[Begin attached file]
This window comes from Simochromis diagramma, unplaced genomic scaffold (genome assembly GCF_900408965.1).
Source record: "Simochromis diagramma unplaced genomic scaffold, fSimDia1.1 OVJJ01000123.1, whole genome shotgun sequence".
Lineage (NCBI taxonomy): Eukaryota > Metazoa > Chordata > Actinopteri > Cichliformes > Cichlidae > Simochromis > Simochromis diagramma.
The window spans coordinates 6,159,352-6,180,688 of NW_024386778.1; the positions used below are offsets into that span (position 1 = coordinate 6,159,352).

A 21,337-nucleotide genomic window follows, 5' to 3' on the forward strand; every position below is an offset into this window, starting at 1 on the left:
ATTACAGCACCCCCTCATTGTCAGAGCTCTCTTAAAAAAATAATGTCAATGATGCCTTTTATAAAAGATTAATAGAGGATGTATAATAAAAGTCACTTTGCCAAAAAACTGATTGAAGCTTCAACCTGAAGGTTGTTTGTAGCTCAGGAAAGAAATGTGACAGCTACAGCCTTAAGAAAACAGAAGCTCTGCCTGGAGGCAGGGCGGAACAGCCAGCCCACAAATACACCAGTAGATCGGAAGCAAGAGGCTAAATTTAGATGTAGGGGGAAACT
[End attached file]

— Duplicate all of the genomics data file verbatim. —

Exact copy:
This window comes from Simochromis diagramma, unplaced genomic scaffold (genome assembly GCF_900408965.1).
Source record: "Simochromis diagramma unplaced genomic scaffold, fSimDia1.1 OVJJ01000123.1, whole genome shotgun sequence".
Lineage (NCBI taxonomy): Eukaryota > Metazoa > Chordata > Actinopteri > Cichliformes > Cichlidae > Simochromis > Simochromis diagramma.
The window spans coordinates 6,159,352-6,180,688 of NW_024386778.1; the positions used below are offsets into that span (position 1 = coordinate 6,159,352).

A 21,337-nucleotide genomic window follows, 5' to 3' on the forward strand; every position below is an offset into this window, starting at 1 on the left:
ATTACAGCACCCCCTCATTGTCAGAGCTCTCTTAAAAAAATAATGTCAATGATGCCTTTTATAAAAGATTAATAGAGGATGTATAATAAAAGTCACTTTGCCAAAAAACTGATTGAAGCTTCAACCTGAAGGTTGTTTGTAGCTCAGGAAAGAAATGTGACAGCTACAGCCTTAAGAAAACAGAAGCTCTGCCTGGAGGCAGGGCGGAACAGCCAGCCCACAAATACACCAGTAGATCGGAAGCAAGAGGCTAAATTTAGATGTAGGGGGAAACT